President Donald Trump announced that he will designate Mexican drug cartels as “terrorists”, paving the way for a potentially massive increase in American military involvement directly south of its border. “They will be designated,” Trump told ex-Fox Newsanchor Bill O’Reilly during an interview, revealing that he asked the Mexican government for permission to put soldiers on the ground: “let us go in and clean it out,” Trump said, revealing that they have “so far has rejected the offer. But at some point, something has to be done.”

Mexico’s left-wing president, Andres Manuel Lopez Obrador, commonly referred to by his initials, AMLO, hit back Friday, insisting that his country had not been invaded for more than a century and that he would not permit an invasion under his watch, revealing exactly how he understood Trump’s offer.

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What’s Behind Our World on Fire? by Patrick J. Buchanan

The title is wrong. The world isn’t on fire yet, what Buchanan is describing is a brush fire. The real conflagration is yet to come. From Buchanan at buchanan.org:

When the wildfires of California broke out across the Golden State, many were the causes given.

Negligence by campers. Falling power lines. Arson. A dried-out land. Climate change. Failure to manage forests, prune trees and clear debris, leaving fuel for blazes ignited. Abnormally high winds spreading the flames. Too many fires for first responders to handle.

So, too, there appears to be a multiplicity of causes igniting and fueling the protests and riots sweeping capital cities across our world.

The year-long yellow vest protests in Paris, set off by fuel price hikes that were swiftly rescinded, seemed to grind down this weekend to several thousand anarchic and violent die-hards.

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We, Too, Can Be a Failed Latin American State! by Ann Coulter

Want to turn a country into a banana republic? Elect politicians who promise the moon to get elected. From Ann Coulter at anncoulter.com:

The left’s enthusiasm for Third World immigrants isn’t only because they vote 8-2 for the Democrats. It’s that Latin American peasants seem uniquely amenable to idiotic socialist schemes.

You probably think it’s beyond silliness for Bernie Sanders and Elizabeth Warren to keep promising FREE HEALTH CARE FOR ALL! NO PREMIUMS! NO CO-PAYS! ILLEGAL ALIENS, TOO! EVERYBODY GETS A PONY!

No one could be gullible enough to fall for that.

I refer you to the economic powerhouse that is Latin America.

Based on hundreds of years of indigenous people voting for politicians who made similar promises, Latin America has become the dream factory that it is today. That’s why Tegucigalpa is practically a byword for “technological innovation,” Santiago was the picture of calm sophistication this weekend, and Caracas is the ultimate in modern conveniences.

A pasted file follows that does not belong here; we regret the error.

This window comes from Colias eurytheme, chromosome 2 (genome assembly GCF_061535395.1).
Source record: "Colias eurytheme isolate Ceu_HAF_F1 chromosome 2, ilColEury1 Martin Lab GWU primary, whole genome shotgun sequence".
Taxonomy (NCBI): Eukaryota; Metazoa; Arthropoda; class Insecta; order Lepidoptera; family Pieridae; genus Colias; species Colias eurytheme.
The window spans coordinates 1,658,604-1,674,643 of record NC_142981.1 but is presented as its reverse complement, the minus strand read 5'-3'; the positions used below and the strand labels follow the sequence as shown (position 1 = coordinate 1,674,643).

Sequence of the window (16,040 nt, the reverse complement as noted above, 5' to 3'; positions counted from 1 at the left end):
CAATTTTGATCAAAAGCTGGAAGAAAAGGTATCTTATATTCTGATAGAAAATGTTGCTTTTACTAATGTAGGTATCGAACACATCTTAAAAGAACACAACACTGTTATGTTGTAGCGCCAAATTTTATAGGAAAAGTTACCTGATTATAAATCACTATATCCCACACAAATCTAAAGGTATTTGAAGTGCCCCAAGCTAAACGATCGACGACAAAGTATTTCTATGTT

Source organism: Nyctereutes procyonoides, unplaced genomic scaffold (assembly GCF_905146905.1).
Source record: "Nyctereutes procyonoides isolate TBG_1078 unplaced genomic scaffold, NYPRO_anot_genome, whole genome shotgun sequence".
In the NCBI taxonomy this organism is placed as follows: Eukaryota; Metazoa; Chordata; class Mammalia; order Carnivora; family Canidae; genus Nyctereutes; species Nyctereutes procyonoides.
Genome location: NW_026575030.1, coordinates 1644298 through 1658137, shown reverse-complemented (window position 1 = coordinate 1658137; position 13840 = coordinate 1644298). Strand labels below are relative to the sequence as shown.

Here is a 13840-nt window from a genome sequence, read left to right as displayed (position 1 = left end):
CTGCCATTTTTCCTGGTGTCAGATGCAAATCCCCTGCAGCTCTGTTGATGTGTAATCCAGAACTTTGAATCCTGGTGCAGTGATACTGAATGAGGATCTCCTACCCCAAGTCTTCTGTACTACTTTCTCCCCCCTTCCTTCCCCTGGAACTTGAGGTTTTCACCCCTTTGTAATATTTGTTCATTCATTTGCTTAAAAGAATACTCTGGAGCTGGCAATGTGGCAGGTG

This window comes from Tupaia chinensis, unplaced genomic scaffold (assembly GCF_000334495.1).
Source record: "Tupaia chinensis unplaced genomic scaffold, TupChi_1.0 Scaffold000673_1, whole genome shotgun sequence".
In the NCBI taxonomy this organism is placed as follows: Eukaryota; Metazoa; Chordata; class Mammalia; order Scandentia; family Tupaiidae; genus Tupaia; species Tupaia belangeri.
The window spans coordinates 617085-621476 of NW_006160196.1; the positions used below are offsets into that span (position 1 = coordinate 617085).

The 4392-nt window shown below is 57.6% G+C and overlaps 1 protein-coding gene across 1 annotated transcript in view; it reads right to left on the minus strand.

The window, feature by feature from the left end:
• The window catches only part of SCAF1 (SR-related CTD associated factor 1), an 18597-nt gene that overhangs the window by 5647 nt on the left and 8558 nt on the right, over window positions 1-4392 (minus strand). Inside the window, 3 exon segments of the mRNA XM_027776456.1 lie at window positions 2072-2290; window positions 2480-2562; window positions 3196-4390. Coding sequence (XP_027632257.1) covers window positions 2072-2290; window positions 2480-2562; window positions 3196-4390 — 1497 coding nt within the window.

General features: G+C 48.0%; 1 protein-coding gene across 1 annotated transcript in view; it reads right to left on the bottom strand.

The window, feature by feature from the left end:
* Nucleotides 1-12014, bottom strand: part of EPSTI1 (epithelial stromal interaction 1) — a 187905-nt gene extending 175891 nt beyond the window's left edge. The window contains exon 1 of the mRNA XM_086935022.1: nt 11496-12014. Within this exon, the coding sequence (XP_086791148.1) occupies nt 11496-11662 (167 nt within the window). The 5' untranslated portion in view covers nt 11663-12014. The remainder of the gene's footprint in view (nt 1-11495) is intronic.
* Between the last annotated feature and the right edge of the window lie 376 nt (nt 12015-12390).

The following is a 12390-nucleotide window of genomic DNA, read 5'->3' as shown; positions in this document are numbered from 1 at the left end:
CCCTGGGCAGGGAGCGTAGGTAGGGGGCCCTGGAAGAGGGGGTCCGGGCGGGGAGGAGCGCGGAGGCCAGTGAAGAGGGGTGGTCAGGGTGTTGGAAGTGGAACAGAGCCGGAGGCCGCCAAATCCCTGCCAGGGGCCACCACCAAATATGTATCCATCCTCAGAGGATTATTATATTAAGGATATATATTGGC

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The Triumph of Evil, by Paul Craig Roberts

You certainly have to fall in with the US government if your country is in the Western Hemisphere. From Paul Craig Roberts at paulcraigroberts.com:

Today (April 17) I heard a NPR “news” report that described the democratically elected president of Venezuela as “the Venezuelan dictator Maduro.” By repeating over and over that a democratically elected president is a dictator, the presstitutes create that image of Maduro in the minds of vast numbers of peoples who know nothing about Venezuela and had never heard of Maduro until he is dropped on them as “dictator.”

Nicolas Maduro Moros was elected president of Venezuela in 2013 and again in 2018. Previously he served as vice president and foreign minister, and he was elected to the National Assembly in 2000. Despite Washington’s propaganda campaign against him and Washington’s attempt to instigate violent street protests and Maduro’s overthrow by the Venezuelan military, whose leaders have been offered large sums of money, Maduro has the overwhelming support of the people, and the military has not moved against him.

What is going on is that American oil companies want to recover their control over the revenue streams from Venezuela’s vast oil reserves. Under the Bolivarian Revolution of Chavez, continued by Maduro, the oil revenues instead of departing the country have been used to reduce poverty and raise literacy inside Venezuela.

The opposition to Maduro inside Venezuela comes from the elites who have been traditionally allied with Washington in the looting of the country. These corrupt elites, with the CIA’s help, temporarily overthrew Chavez, but the people and the Venezuelan military secured his release and return to the presidency.

Washington has a long record of refusing to accept any reformist governments in Latin America. Reformers get in the way of North America’s exploitation of Latin American countries and are overthrown.

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Washington Has Appointed A President For Venezuela, by Paul Craig Roberts

Apparently Washington has tried to appoint a president for Venezuela, but it looks like this effort is destined to share the same fate as earlier efforts. From Paul Craig Roberts at paulcraigroberts.org: